Robert Leventhal, former CEO of Western Union and a dean of the University of Washington's School of Business Administration, died last Monday in Seattle.

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Robert Leventhal, a former CEO of Western Union and dean of the University of Washington’s School of Business Administration, died last Monday in Seattle.

He was 85 and had been diagnosed less than a month earlier with bile-duct cancer.

Mr. Leventhal, who ran the business school from 1989 to 1994, was its first dean with a background in business rather than academia, said Jim Jiambalvo, current dean of what is now called the Michael G. Foster School of Business.

“He was a bit ahead of his time,” Jiambalvo said.

Mr. Leventhal forged relationships with the business community, emphasized teaching quality and focused on ethics in ways that other business schools at the time did not. During his tenure, the business school started an ethics class that remains among the few ethics courses at major business schools, Jiambalvo said.

He also started an annual celebration to recognize outstanding business leaders in the Seattle community or related to the UW.

Mr. Leventhal was born in Cambridge, Mass., and graduated from Harvard College and the Harvard Graduate School of Business.

His roommate and fellow editor at the Harvard Crimson was Michael Stein, co-founder of the Washington Institute for Near East Policy.

Stein took flying lessons with Mr. Leventhal and remembers his friend enjoyed the part of the training where they had to make the airplane stall and go into a tailspin before pulling out.

“Bob was a guy who wanted to try things and do things, and the whole rest of his career is a testament to that,” Stein said.

In Vietnam, he said, Mr. Leventhal, who served in the Navy, requested duty on destroyers, which “bounced like a cork on the ocean, but he wanted to get into the battle.”

Retired U.S. Navy Vice Adm. Thomas Weschler was commander of Naval Support Activity at Da Nang Naval Base in the mid-’60s, when Mr. Leventhal was in charge of the base’s supply corps.

“He was really the watchdog over moving thousands of tons of cargo through Da Nang, and cargo was what we were there for,” Weschler said. “He had a rare and wonderful personality. He handled it so well, and still in the evening could relax and not be all uptight as a tick.”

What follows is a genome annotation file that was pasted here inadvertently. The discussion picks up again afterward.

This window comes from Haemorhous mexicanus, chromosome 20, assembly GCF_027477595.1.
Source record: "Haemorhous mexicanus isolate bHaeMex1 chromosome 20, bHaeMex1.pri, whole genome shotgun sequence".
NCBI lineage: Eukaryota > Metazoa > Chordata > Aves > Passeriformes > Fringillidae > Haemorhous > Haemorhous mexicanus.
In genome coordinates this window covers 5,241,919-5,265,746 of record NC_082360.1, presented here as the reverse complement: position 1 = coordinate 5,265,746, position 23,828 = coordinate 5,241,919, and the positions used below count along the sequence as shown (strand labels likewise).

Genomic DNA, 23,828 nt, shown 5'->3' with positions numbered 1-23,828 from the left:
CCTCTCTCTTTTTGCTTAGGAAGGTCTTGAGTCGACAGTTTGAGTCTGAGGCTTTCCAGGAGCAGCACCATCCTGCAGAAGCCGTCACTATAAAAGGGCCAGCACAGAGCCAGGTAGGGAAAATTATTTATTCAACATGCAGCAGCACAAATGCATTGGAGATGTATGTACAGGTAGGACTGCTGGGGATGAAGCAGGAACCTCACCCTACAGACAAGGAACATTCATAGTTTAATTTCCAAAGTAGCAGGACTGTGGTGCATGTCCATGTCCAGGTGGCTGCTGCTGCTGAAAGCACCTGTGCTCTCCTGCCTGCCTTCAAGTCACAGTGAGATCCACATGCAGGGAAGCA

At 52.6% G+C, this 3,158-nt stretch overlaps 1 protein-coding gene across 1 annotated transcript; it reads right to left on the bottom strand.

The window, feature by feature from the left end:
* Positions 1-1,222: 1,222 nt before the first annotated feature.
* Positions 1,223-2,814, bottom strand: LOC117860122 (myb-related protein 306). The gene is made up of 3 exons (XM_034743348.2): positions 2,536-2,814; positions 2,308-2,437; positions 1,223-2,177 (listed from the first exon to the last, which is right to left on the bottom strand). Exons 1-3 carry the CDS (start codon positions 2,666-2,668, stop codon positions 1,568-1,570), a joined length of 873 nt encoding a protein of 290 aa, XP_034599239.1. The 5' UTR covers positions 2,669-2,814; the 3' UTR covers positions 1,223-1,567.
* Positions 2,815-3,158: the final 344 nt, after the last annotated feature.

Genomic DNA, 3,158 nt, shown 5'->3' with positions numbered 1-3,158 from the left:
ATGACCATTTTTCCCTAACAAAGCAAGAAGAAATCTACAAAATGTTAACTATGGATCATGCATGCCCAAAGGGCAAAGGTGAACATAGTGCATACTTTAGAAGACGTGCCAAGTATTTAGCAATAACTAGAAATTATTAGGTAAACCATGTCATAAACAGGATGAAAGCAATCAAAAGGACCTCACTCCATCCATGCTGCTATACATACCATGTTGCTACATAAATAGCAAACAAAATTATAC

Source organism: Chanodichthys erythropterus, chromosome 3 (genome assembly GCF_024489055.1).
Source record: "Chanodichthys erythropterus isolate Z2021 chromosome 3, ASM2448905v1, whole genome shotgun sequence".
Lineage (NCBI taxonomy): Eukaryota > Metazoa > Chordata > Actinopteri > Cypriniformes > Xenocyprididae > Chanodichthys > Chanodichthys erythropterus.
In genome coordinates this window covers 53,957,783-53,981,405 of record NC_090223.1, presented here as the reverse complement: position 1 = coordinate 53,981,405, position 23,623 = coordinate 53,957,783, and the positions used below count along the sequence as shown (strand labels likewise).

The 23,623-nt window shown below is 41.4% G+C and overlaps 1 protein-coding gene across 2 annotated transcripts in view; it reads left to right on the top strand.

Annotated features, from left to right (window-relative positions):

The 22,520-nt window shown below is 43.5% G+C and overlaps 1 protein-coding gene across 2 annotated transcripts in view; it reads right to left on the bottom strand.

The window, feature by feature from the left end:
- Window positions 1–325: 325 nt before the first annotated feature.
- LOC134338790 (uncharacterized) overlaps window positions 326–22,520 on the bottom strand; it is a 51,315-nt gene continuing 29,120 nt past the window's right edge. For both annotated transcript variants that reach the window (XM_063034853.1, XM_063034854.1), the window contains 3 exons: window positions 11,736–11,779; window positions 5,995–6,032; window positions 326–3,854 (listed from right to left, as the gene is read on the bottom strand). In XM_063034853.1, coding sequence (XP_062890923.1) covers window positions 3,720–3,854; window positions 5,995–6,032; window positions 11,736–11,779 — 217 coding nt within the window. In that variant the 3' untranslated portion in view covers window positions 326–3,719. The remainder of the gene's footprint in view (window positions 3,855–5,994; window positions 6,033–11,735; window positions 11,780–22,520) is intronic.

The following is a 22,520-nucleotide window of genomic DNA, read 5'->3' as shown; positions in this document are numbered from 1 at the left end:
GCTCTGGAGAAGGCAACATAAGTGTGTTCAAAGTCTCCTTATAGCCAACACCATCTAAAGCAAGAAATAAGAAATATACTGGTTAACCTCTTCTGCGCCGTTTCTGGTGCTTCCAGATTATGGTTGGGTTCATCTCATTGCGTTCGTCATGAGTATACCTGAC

Mr. Leventhal was twice awarded the Legion of Merit for duty in Vietnam and Southeast Asia.

Before becoming CEO of Western Union in 1984, he worked for and ran other companies. He was particularly proud of his work in the 1970s at Engelhard Industries, an early manufacturer of catalytic converters.

William Ruckelshaus, the first head of the Environmental Protection Agency, remembers hearings at which the automobile industry argued it needed more time to reduce pollutants caused by car engines. The industry was not convincing, but Engelhard Industries was, and catalytic converters became the standard for cutting emissions.

“They worked and had tremendous health benefits,” said Ruckelshaus, who remembers meeting Mr. Leventhal, an executive vice president at Engelhard.

When they both subsequently moved to Seattle and saw each other around town, Ruckelshaus would call to Mr. Leventhal, “Hello, Mr. Clean Air!”

Jean Baur Viereck, Mr. Leventhal’s wife of more than 18 years, met him when they both sat on the board of the Seattle Repertory Theatre.

“He was cerebral and bright and kind and generous and easy to be with,” she said.

Mr. Leventhal also is survived by sons Jeffrey, of Los Angeles, and Daniel, of Medford, Mass.; niece Janet Horwitz (Murray) of Fairfax, Va.; and cousin Robert Gross (Cynthia) of West Hartford, Conn. His service was private.

Memorials are suggested to Swedish Cancer Institute, 747 Broadway, Seattle, WA 98122.

Melissa Allison: 206-464-3312 or On Twitter @AllisonSeattle.